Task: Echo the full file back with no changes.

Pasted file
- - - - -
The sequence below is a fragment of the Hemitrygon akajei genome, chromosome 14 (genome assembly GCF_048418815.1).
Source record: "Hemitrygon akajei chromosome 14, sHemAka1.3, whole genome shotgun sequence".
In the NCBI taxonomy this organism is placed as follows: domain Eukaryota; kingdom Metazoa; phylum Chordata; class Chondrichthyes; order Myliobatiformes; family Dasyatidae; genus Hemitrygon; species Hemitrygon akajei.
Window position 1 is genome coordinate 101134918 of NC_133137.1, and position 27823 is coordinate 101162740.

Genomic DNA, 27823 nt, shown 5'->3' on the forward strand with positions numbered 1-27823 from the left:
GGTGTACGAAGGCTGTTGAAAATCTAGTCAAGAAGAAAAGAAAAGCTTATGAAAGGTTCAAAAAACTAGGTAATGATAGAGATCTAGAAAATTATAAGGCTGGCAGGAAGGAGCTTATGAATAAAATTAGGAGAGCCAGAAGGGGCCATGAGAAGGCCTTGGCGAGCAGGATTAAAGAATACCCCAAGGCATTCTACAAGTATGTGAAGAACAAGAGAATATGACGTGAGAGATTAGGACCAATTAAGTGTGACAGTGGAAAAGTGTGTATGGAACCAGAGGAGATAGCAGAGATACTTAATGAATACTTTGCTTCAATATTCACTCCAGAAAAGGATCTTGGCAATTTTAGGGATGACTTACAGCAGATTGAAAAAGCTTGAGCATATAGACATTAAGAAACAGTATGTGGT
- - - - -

The sequence below is a fragment of the Hemitrygon akajei genome, chromosome 14 (genome assembly GCF_048418815.1).
Source record: "Hemitrygon akajei chromosome 14, sHemAka1.3, whole genome shotgun sequence".
In the NCBI taxonomy this organism is placed as follows: domain Eukaryota; kingdom Metazoa; phylum Chordata; class Chondrichthyes; order Myliobatiformes; family Dasyatidae; genus Hemitrygon; species Hemitrygon akajei.
Window position 1 is genome coordinate 101134918 of NC_133137.1, and position 27823 is coordinate 101162740.

Genomic DNA, 27823 nt, shown 5'->3' on the forward strand with positions numbered 1-27823 from the left:
GGTGTACGAAGGCTGTTGAAAATCTAGTCAAGAAGAAAAGAAAAGCTTATGAAAGGTTCAAAAAACTAGGTAATGATAGAGATCTAGAAAATTATAAGGCTGGCAGGAAGGAGCTTATGAATAAAATTAGGAGAGCCAGAAGGGGCCATGAGAAGGCCTTGGCGAGCAGGATTAAAGAATACCCCAAGGCATTCTACAAGTATGTGAAGAACAAGAGAATATGACGTGAGAGATTAGGACCAATTAAGTGTGACAGTGGAAAAGTGTGTATGGAACCAGAGGAGATAGCAGAGATACTTAATGAATACTTTGCTTCAATATTCACTCCAGAAAAGGATCTTGGCAATTTTAGGGATGACTTACAGCAGATTGAAAAAGCTTGAGCATATAGACATTAAGAAACAGTATGTGGT